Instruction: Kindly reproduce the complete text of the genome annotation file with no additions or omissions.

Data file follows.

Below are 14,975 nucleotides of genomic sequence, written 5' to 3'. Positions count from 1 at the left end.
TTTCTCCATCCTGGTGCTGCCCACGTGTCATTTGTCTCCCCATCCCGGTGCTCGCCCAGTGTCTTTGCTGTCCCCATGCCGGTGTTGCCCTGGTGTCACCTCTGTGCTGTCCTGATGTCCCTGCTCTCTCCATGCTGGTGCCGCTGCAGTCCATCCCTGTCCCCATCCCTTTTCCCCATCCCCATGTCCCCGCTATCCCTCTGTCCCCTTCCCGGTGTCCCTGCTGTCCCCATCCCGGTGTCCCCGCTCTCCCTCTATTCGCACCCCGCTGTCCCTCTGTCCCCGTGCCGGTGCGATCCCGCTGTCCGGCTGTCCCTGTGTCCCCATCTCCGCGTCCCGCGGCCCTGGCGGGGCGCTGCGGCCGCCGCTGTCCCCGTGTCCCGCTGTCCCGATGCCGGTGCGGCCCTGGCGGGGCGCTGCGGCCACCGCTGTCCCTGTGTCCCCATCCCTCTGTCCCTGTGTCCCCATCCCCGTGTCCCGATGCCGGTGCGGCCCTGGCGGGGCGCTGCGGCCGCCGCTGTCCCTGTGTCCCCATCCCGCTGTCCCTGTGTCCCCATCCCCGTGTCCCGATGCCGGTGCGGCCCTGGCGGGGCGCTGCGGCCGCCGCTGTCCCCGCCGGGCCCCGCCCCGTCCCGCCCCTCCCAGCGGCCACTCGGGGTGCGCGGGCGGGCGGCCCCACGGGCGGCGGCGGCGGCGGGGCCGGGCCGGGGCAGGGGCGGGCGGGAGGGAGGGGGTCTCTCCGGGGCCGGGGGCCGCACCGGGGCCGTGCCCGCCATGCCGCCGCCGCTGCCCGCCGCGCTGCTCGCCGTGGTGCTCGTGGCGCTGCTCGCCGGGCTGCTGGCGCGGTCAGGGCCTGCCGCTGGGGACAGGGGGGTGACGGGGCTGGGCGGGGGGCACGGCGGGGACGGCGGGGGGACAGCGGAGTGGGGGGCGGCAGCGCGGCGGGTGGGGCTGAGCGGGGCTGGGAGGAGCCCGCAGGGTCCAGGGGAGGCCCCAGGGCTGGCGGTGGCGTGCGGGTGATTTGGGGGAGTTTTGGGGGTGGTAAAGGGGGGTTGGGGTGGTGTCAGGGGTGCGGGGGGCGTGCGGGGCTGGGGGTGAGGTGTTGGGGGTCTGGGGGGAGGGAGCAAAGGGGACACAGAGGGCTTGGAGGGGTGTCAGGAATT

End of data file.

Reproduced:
Below are 14,975 nucleotides of genomic sequence, written 5' to 3'. Positions count from 1 at the left end.
TTTCTCCATCCTGGTGCTGCCCACGTGTCATTTGTCTCCCCATCCCGGTGCTCGCCCAGTGTCTTTGCTGTCCCCATGCCGGTGTTGCCCTGGTGTCACCTCTGTGCTGTCCTGATGTCCCTGCTCTCTCCATGCTGGTGCCGCTGCAGTCCATCCCTGTCCCCATCCCTTTTCCCCATCCCCATGTCCCCGCTATCCCTCTGTCCCCTTCCCGGTGTCCCTGCTGTCCCCATCCCGGTGTCCCCGCTCTCCCTCTATTCGCACCCCGCTGTCCCTCTGTCCCCGTGCCGGTGCGATCCCGCTGTCCGGCTGTCCCTGTGTCCCCATCTCCGCGTCCCGCGGCCCTGGCGGGGCGCTGCGGCCGCCGCTGTCCCCGTGTCCCGCTGTCCCGATGCCGGTGCGGCCCTGGCGGGGCGCTGCGGCCACCGCTGTCCCTGTGTCCCCATCCCTCTGTCCCTGTGTCCCCATCCCCGTGTCCCGATGCCGGTGCGGCCCTGGCGGGGCGCTGCGGCCGCCGCTGTCCCTGTGTCCCCATCCCGCTGTCCCTGTGTCCCCATCCCCGTGTCCCGATGCCGGTGCGGCCCTGGCGGGGCGCTGCGGCCGCCGCTGTCCCCGCCGGGCCCCGCCCCGTCCCGCCCCTCCCAGCGGCCACTCGGGGTGCGCGGGCGGGCGGCCCCACGGGCGGCGGCGGCGGCGGGGCCGGGCCGGGGCAGGGGCGGGCGGGAGGGAGGGGGTCTCTCCGGGGCCGGGGGCCGCACCGGGGCCGTGCCCGCCATGCCGCCGCCGCTGCCCGCCGCGCTGCTCGCCGTGGTGCTCGTGGCGCTGCTCGCCGGGCTGCTGGCGCGGTCAGGGCCTGCCGCTGGGGACAGGGGGGTGACGGGGCTGGGCGGGGGGCACGGCGGGGACGGCGGGGGGACAGCGGAGTGGGGGGCGGCAGCGCGGCGGGTGGGGCTGAGCGGGGCTGGGAGGAGCCCGCAGGGTCCAGGGGAGGCCCCAGGGCTGGCGGTGGCGTGCGGGTGATTTGGGGGAGTTTTGGGGGTGGTAAAGGGGGGTTGGGGTGGTGTCAGGGGTGCGGGGGGCGTGCGGGGCTGGGGGTGAGGTGTTGGGGGTCTGGGGGGAGGGAGCAAAGGGGACACAGAGGGCTTGGAGGGGTGTCAGGAATT